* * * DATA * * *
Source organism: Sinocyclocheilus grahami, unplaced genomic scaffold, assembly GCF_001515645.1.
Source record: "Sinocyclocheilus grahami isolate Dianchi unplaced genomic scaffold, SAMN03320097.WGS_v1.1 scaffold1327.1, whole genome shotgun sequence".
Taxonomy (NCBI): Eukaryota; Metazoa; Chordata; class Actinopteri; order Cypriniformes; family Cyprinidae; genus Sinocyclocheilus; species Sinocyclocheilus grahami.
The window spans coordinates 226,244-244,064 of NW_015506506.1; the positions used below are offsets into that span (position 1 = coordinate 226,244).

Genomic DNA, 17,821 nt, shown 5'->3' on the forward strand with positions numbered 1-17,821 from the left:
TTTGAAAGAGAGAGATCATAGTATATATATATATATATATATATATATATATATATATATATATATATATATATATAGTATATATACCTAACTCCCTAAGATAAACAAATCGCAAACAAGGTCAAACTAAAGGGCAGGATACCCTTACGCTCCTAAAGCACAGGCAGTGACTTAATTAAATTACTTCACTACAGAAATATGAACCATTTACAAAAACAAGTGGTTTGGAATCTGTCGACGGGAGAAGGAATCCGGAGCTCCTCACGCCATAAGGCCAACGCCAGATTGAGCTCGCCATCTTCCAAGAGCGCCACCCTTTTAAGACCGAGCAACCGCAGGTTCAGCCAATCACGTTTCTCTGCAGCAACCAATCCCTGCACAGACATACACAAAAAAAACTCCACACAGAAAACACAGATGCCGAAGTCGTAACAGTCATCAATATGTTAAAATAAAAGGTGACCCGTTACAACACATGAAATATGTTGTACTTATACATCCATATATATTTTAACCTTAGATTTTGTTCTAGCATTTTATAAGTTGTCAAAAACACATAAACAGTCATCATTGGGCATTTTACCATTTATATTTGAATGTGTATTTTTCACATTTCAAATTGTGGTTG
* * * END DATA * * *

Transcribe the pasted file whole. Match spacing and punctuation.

Source organism: Sinocyclocheilus grahami, unplaced genomic scaffold, assembly GCF_001515645.1.
Source record: "Sinocyclocheilus grahami isolate Dianchi unplaced genomic scaffold, SAMN03320097.WGS_v1.1 scaffold1327.1, whole genome shotgun sequence".
Taxonomy (NCBI): Eukaryota; Metazoa; Chordata; class Actinopteri; order Cypriniformes; family Cyprinidae; genus Sinocyclocheilus; species Sinocyclocheilus grahami.
The window spans coordinates 226,244-244,064 of NW_015506506.1; the positions used below are offsets into that span (position 1 = coordinate 226,244).

Genomic DNA, 17,821 nt, shown 5'->3' on the forward strand with positions numbered 1-17,821 from the left:
TTTGAAAGAGAGAGATCATAGTATATATATATATATATATATATATATATATATATATATATATATATATATATATAGTATATATACCTAACTCCCTAAGATAAACAAATCGCAAACAAGGTCAAACTAAAGGGCAGGATACCCTTACGCTCCTAAAGCACAGGCAGTGACTTAATTAAATTACTTCACTACAGAAATATGAACCATTTACAAAAACAAGTGGTTTGGAATCTGTCGACGGGAGAAGGAATCCGGAGCTCCTCACGCCATAAGGCCAACGCCAGATTGAGCTCGCCATCTTCCAAGAGCGCCACCCTTTTAAGACCGAGCAACCGCAGGTTCAGCCAATCACGTTTCTCTGCAGCAACCAATCCCTGCACAGACATACACAAAAAAAACTCCACACAGAAAACACAGATGCCGAAGTCGTAACAGTCATCAATATGTTAAAATAAAAGGTGACCCGTTACAACACATGAAATATGTTGTACTTATACATCCATATATATTTTAACCTTAGATTTTGTTCTAGCATTTTATAAGTTGTCAAAAACACATAAACAGTCATCATTGGGCATTTTACCATTTATATTTGAATGTGTATTTTTCACATTTCAAATTGTGGTTG